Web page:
Gay divorce stats released
Amsterdam - Gay Dutch couples appear to divorce at a rate of about one percent a year - the same rate as heterosexual married couples, according to government data released on Monday.
The Netherlands legalised gay marriage in 2001 - the first country to do so - and the data released on Monday was the first time the government has reported on gay divorce rates.
Between April 2001, when gay marriage was legalised, and December 2003 there have been 5 751 gay marriages and 63 divorces, according to figures gathered from city registers.
In the same period, there were around 243 000 heterosexual marriages and 2 800 heterosexual divorces in the country of 16 million.
Jan Laten, a demographics expert at the Netherlands' Central Bureau for Statistics, cautioned that the figures for gay couples were based on a relatively small sample and could be interpreted in various ways.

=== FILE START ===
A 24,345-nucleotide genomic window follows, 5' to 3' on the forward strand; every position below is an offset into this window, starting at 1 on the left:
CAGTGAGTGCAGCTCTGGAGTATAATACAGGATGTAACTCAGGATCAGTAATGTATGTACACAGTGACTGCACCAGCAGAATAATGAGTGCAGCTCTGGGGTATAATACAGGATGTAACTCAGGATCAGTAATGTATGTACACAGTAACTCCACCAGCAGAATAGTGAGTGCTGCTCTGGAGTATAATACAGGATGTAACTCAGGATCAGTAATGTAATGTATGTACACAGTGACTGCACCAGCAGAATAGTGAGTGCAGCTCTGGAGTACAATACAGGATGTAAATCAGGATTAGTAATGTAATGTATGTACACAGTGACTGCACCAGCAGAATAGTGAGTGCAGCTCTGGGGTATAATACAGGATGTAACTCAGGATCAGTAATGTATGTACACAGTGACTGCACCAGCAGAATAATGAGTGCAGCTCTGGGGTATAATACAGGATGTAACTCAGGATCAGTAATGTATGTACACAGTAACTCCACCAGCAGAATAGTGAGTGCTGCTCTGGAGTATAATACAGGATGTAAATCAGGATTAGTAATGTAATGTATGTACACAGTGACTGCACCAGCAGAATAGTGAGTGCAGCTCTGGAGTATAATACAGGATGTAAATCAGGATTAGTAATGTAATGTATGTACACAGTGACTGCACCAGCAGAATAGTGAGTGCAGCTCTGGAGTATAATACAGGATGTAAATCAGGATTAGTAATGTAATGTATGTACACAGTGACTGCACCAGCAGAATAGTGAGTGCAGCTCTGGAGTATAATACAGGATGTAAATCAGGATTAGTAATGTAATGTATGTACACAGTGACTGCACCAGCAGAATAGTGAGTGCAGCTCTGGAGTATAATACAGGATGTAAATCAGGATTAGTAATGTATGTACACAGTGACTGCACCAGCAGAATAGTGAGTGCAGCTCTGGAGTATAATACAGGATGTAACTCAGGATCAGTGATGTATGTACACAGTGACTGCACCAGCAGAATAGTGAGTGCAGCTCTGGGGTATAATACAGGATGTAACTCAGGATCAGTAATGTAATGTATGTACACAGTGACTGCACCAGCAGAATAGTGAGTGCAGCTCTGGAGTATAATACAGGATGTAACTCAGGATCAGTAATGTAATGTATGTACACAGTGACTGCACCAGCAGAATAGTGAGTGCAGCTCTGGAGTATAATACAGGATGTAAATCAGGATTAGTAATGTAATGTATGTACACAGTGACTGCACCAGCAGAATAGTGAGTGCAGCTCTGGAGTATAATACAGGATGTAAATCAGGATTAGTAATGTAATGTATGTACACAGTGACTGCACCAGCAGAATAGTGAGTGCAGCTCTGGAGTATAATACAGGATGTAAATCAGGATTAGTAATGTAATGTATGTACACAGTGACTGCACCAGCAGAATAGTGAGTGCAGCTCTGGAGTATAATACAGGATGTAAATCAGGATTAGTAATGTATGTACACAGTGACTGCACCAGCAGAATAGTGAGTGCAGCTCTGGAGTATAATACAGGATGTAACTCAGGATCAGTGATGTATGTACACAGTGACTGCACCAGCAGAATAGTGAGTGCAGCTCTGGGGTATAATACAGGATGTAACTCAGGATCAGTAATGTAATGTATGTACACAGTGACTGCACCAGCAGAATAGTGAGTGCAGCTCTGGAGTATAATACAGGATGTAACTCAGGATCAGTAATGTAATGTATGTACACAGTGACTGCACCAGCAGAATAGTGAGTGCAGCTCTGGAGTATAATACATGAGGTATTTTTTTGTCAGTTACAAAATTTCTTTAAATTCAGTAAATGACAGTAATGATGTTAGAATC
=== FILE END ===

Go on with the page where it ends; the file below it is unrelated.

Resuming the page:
"The rate could just as well be two percent next year," he said.
He said many of those who married shortly after legalisation had waited years for their chance, implying a higher than usual level of commitment and stability.
Higher divorce rate for lesbians
On the other hand, gay couples are generally more likely to be two-income families with no children - couples which have a higher risk of divorce in the straight population, he said.
Professor Laten said that Dutch lesbian couples appeared to divorce at a slightly higher rate than gay male couples.
He said the reason wasn't clear, but data from Nordic countries - where gay civil unions have been legal for more than a decade - also showed a slightly higher divorce rate for lesbians.
Although the legalisation of gay marriage caused great debate here, the issue has quickly faded, and the Dutch viewed recent controversies in the United States with bemusement.